Beatitudes Charades (or Taboo)
The leader writes each of the beatitudes and each of the woes on a separate slip of paper and puts them in a bowl. One person draws a slip of paper and must act it out without using any words or sounds. The rest of the group tries to guess which one it is. (No using Bibles as a reference!) Repeat with another volunteer. Play a few rounds as time and energy allow.
An alternative is to play the game Taboo where one person must describe one of the beatitudes or woes without using any of the words written in it. (Another person should watch to help ensure they don’t accidentally say any of the words.) The rest of the group must guess which one is being described. Again, no using Bibles as a reference.
Beatitude Poster People
Challenge your group to name a famous person (or character from a book or movie) who exemplifies one of the beatitudes or woes. Discuss what it is about that person’s life or actions that make them a fitting poster child.
1. Read Luke 6:17-19. Jesus often came into contact with people from all kinds of backgrounds, and ministered to them through God’s word and miracles. Throughout the book of Luke, Jesus interacts with the poor and marginalized. In Luke 4:18 Christ declares His anointing to preach good news to the poor, captive, infirm, and oppressed. Give some examples of Jesus ministering to those on the fringes.
(Intent: Some examples in Luke: Jesus healed a man who was possessed with a demon, Luke 4:33-36. He cleansed a leper, Luke 5:12-16. He healed a man who was paralyzed after he was lowered from the roof of a house, Luke 5:17-26.)
2. How does the fact that Jesus came to the marginalized and the lowly communicate the character of God?
3. In Luke 6:17-19, three groups are identified: the Core, the Crowd, and the Curious. Today, which group do you believe you are a part of? Why? Is it fair for us to categorize ourselves and others as being part of one of these groups? Why or why not?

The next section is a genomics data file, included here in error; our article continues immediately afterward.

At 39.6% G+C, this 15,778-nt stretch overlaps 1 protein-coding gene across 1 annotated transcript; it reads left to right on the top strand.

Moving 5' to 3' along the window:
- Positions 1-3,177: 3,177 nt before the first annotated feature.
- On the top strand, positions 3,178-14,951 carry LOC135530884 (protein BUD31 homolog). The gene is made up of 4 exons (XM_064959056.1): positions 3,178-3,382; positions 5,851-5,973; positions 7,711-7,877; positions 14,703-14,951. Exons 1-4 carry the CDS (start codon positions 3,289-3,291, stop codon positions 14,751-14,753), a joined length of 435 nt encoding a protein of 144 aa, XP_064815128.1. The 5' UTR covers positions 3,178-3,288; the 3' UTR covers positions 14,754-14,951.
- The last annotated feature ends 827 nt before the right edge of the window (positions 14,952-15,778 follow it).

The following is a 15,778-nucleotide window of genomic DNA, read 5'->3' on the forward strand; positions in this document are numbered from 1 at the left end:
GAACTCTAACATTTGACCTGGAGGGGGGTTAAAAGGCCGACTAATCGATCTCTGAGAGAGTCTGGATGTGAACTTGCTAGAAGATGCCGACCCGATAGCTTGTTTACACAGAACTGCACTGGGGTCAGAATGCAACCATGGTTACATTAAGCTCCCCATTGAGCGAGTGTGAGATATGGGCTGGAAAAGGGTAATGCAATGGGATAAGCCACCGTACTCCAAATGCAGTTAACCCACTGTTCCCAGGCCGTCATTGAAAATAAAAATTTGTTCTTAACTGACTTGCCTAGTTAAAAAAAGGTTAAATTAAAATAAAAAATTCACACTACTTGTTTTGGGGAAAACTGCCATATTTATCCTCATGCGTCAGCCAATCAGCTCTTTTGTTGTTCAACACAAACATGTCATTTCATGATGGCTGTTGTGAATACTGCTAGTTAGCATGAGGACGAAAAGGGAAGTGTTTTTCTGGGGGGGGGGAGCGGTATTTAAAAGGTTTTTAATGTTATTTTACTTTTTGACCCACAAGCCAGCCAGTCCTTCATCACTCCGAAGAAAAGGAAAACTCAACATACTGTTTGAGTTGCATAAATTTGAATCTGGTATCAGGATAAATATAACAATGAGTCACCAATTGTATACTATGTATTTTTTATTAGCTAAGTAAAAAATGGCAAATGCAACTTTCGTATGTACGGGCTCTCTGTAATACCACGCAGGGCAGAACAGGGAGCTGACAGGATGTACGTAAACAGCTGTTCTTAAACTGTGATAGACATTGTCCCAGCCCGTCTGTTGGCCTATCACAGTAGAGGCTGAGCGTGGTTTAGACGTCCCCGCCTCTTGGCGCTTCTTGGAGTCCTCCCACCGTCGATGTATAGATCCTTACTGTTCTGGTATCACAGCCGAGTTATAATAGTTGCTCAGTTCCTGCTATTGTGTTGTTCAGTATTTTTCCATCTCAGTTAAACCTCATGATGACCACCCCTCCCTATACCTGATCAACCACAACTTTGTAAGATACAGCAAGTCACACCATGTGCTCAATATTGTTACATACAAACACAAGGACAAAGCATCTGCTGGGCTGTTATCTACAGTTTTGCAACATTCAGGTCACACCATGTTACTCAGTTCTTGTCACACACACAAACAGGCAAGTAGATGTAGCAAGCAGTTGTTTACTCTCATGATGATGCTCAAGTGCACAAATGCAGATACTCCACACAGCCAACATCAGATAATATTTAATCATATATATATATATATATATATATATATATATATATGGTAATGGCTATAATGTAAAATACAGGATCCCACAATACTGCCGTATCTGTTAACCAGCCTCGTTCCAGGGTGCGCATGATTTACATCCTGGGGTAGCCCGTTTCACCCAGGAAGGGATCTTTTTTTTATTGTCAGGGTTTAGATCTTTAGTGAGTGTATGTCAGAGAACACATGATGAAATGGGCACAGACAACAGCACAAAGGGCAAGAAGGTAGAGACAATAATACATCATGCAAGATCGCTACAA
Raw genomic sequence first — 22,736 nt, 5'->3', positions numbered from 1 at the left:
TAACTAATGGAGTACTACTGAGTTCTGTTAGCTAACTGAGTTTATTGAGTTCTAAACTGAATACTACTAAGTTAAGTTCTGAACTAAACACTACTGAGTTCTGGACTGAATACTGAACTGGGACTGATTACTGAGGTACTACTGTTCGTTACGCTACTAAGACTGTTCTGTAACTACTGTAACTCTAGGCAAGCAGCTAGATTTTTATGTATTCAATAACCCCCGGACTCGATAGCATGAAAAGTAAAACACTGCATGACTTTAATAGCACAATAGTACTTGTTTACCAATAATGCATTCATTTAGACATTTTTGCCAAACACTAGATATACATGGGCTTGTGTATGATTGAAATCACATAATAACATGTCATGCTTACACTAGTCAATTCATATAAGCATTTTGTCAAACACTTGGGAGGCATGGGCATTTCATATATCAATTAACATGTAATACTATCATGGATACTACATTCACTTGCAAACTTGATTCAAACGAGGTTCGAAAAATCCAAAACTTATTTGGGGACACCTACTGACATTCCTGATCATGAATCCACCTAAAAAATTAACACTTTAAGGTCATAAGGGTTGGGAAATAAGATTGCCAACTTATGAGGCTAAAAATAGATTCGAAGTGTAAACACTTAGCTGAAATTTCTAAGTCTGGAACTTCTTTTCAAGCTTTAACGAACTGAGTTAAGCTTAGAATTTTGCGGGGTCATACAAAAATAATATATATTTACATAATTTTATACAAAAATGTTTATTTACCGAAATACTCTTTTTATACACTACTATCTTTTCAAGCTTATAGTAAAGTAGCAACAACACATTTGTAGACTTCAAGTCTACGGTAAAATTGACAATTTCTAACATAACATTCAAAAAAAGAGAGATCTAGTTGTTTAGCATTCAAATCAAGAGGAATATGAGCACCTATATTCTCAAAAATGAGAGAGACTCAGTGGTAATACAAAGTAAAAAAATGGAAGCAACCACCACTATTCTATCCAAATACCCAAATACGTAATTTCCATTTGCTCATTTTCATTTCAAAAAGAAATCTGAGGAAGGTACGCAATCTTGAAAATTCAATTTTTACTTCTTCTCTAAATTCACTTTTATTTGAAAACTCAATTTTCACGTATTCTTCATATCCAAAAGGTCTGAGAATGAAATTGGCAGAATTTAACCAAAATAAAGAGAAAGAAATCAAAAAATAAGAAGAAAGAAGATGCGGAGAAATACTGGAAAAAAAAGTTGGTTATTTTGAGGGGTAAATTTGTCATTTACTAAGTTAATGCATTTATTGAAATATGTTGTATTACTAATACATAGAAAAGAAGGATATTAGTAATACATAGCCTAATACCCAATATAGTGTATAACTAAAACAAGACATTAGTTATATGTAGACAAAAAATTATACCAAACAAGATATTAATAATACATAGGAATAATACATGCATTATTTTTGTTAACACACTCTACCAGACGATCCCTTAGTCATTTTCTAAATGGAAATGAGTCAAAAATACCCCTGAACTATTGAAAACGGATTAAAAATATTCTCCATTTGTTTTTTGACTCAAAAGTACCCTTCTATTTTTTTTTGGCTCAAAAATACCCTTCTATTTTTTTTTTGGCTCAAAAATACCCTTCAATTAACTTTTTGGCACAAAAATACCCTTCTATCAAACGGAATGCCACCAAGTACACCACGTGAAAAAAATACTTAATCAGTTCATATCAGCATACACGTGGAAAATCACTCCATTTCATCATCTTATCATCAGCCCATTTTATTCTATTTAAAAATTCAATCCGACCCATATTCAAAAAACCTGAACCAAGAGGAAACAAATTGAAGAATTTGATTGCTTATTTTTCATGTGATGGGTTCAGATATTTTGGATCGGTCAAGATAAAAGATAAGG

(Intent: This question is intended for the purpose of self-examination. Therefore, it may be convicting for some. If you become aware that it is, consider interrupting the group for prayer or repentance.)
4. Read Luke 6:20-26 and the parallel passage Matthew 5:3-12 for more detail. Note the contrast between having little now but much in heaven, and having much now but little in the afterlife. A. How does this work? B. Where do you see yourself in these descriptions?
5. Americans are considered “the rich” of today’s global community. The rich are constantly tempted to rely on their riches. A. How can we develop a posture of not relying on our riches while yet having them? B. How can the rich live a humble life? Is it even possible? C. What are some of the main challenges associated with having riches?
6. Jesus warns those who “laugh now.” He is certainly not saying that we should not enjoy laughter (Proverbs 17:22). Rather, he is highlighting the inability of the rich to weep at the right things. While enjoying themselves and their riches, they neglected the plight of those suffering around them (see Luke 16:19-31, the rich man and Lazarus). How do you safeguard your heart from being indifferent to those around you who may be overcome with grief or pain?
(Intent: It can be difficult to envision the plight of others, especially for many of us who have relatively comfortable lives. It may be useful for your group to contrast our culture with the story of the rich man and Lazarus the beggar.)
7. Both Luke 6:22 and Mathew 5:10-11 indicate that many of us will be persecuted for our faith. In fact, there are more Christians being persecuted today than in any other time in history. How can members of your small group prepare themselves for suffering?
8. The vast majority of the world’s population today is poor. Almost the entire population of people from Zambia, Burundi, Madagascar, Nepal, and Bangladesh live on $2 a day, and most of them suffer from hunger. How can your small group develop a compassionate response to the plight of the poor and the hungry here and abroad?
9. We often neglect praying for the persecuted. The vast majority of Christians also do not contribute financially to help our persecuted brothers and sisters around the globe. How can your small group play a role to help alleviate Christian persecution? See www.persecution.com.
1. Have you been burdened by the message or questions this week to do something practical for an individual or group on the fringes? Quiet your heart before the Lord and ask Him to give you direction and opportunity to share in His burden in some practical way.
2. If you do not feel a connection with the oppressed, ask the Lord to break your heart with the things that break His and to lead you into an opportunity to exercise your faith.